3.3. Microstructure after Post-HPT Annealing

The microstructures of samples subjected to 1/4- and 16-turns HPT and post-HPT annealing are shown in Figure 7 and Figure 8, respectively. Figure 7a shows lath-like microstructure features presented in the sample with 1/4-turn + post-HPT annealing, and the SAED pattern in Figure 7b confirms these are austenite grains. These lath-like austenite might result from the reverse martensite to austenite transformation during the post-HPT annealing process. In addition, the R phase can also be verified by the SAED pattern in Figure 7b, and the results show that B2 and R dual phases co-exist after 1/4-turn HPT + post-HPT annealing. After 16-turns HPT and subsequent annealing, refined and equiaxed grains in nano-scale formed, as shown in Figure 8a,c. Meanwhile, Figure 8b,d demonstrate that there still exists an R phase and lath-like austenite, which can also be evidenced by the DSC results in Figure 9.

3.4. Phase Transformation Behavior

Figure 9 shows the DSC results of the 16-turns HPT sample with post-HPT annealing at 450 °C for 2 h. It can be seen that the B19′→R→B2 two-step phase transformation presented in the heating process, whereas the B2→R→B19′ two-step phase transformation occurred during the cooling process. It is noticed that B19′→R and R→B2 stages are not separated, but proceed continuously, and correspondingly, overlapping of their endothermic peaks is clearly observed in the DSC heating curve. The existence of an R phase could also be confirmed by the TEM results in Figure 8.

4. Discussions

4.1. Microstructural Evolution during HPT Processing

In severe plastic deformation, materials deviate from equilibrium states and various microstructural evolution features appear. Stress-induced martensite transformation and amorphization are the two processes that can occur in SPD-processed NiTi alloys.
In the present case, it was noticed that martensite transformation occurred in the 2-turns HPT sample when the shear strain was relatively small (deduced from the XRD results in Figure 2). In the 16- and 32-turns samples, a certain amount of martensite can be observed from the TEM observations (Figure 3 and Figure 4), indicating the stress-induced transformation was quite active. The factors influencing the stability of austenite include compositions, grain size, grain morphology and densities of lattice defects. The containment of martensite in samples with relatively high HPT turns may be partly due to the large grain size of the initial material which was only homogenized without further plastic working. As the strains increased, a long-range stress field was built up by the high density of dislocations, which stabilized the B2 phase with respect to B19′ martensite, and then deformation would concentrate in the austenite phase [23]. It is interesting to note that the intermediate R phase appears during HPT, which is seldom reported. As an intermediate phase, R-phase usually forms during cooling processes. R-phase transformation is a martensite transformation itself which competes with the subsequent martensite transformation. It is necessary to conduct a further investigation in the formation mechanism of the R phase of NiTi SMA in severe plastic deformation.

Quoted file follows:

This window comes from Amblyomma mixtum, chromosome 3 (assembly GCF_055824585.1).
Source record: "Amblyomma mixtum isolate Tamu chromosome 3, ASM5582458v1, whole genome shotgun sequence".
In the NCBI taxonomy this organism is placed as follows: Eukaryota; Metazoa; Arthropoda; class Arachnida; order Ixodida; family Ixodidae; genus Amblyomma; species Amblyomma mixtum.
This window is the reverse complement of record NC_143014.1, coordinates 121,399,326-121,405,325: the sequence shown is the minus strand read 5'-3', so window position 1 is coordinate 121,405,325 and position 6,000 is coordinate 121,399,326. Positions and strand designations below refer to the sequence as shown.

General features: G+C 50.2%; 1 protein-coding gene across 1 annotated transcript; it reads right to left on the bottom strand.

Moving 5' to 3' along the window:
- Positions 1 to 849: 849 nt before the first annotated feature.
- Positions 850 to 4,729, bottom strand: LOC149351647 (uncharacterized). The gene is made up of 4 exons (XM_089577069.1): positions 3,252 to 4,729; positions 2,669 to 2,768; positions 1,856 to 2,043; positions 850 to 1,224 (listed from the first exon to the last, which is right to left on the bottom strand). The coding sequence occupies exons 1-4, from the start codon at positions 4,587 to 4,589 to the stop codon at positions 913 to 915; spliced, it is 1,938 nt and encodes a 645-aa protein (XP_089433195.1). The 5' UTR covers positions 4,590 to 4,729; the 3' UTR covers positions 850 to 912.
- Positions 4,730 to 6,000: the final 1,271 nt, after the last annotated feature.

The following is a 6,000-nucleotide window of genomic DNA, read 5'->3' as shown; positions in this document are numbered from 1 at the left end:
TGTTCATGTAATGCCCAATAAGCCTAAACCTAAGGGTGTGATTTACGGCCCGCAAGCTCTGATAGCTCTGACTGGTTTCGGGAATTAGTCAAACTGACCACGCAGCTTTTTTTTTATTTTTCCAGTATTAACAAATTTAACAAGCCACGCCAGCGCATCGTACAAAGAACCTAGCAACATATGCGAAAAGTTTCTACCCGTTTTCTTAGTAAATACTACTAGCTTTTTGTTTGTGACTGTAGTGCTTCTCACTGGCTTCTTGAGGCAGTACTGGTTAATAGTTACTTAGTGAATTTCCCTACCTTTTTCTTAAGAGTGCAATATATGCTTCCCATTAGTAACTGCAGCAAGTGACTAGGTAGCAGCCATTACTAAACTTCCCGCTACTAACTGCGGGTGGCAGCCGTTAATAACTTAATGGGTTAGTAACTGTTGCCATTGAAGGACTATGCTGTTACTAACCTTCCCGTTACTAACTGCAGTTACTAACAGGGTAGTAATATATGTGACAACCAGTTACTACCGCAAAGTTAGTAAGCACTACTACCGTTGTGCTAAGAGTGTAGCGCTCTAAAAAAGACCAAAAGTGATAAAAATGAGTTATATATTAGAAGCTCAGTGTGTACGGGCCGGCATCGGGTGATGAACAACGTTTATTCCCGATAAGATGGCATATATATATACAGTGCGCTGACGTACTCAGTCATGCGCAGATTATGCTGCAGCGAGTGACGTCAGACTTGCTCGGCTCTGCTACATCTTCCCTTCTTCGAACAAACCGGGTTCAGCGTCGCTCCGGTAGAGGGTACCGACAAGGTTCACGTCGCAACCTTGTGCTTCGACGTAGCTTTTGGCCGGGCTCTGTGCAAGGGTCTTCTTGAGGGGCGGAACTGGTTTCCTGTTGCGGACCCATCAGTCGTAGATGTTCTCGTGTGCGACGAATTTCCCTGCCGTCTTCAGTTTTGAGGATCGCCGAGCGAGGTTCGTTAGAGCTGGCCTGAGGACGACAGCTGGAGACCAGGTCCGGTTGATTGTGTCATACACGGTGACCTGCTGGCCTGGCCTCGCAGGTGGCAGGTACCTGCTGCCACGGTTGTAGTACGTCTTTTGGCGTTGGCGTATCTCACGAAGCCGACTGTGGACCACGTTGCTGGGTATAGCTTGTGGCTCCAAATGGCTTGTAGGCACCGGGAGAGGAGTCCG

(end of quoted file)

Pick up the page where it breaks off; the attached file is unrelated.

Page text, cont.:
NiTi alloy is known to be susceptible to amorphization under shear deformation. The structural refinement by heavy deformation and amorphization combined with adequate heat treatment could lead to the improvement of shape memory characteristics [24,25].
The variations of amorphous volume fractions with true strain were investigated by DSC and TEM in NiTi alloys [20]. It was revealed that for equal nominal strain, the amorphous volume fractions were different for compression and cold rolling, and the linear relationship was demonstrated for both cases. It should be pointed out that dynamic features of amorphous transformation might not obey the linear relationship when the strains are large during SPD processes. However, there is a lack of quantitative description about the dynamic feature of amorphization during heavy deformation of NiTi alloys.
The measurement of X-ray line width allows an integral estimation of the structure [14]. The {110}B2 X-ray line half-width B vs. N and ε are shown in Table 1. If we adopt the half-width of the {110}B2 X-ray line as the indication of the amorphization of the material during HPT, it can be clearly seen that the fraction of the amorphous phase increases with strain. Furthermore, the kinetics of B change with strain is in a non-linear style, shown in Figure 10. When the strain was less than 4.3, the quick amorphization was exhibited while the rate of amorphization decreased afterwards.
The amorphization of NiTi alloys with different initial structures during HPT has been compared. Khmelevskaya et al. [19] found that the characteristics of structure formation in HPT-processed Ti-Ni-based alloys depend on widely varied composition, deformation temperature and pressure. They pointed out that the tendency to form an amorphous structure during SPD depends on relative positions of Ms and deformation temperature, and easier amorphization of martensite than austenite is due to the former having more lattice defects. They reported that the sample with martensite matrix exhibits the highest fraction of amorphous phase, the one with austenite matrix the least, and the one with a metastable microstructure is in the middle. As aforementioned, both stress-induced transformation and amorphization occurred in the present case. As seen from the XRD results (Figure 2), it seems that the amount of martensite phase increased from 2 to 32 turns and decreased when the HPT turn reached 48 turns. The formation of stress-induced martensite might cause stress concentration, which increases the stability of austenite, so that the transformation was limited to some extent. Increased dislocation density and refined grain boundaries both provide the energies for the initiation of amorphization [17]. With the increase in HPT turns, the accumulated dense dislocations provide the driving force for the amorphization process. As it is easy for amorphization to occur in martensite, the amorphous phase might also nucleate in the newly formed martensite. Therefore, the fraction of martensite no longer increased but even decreased when the strain was especially large.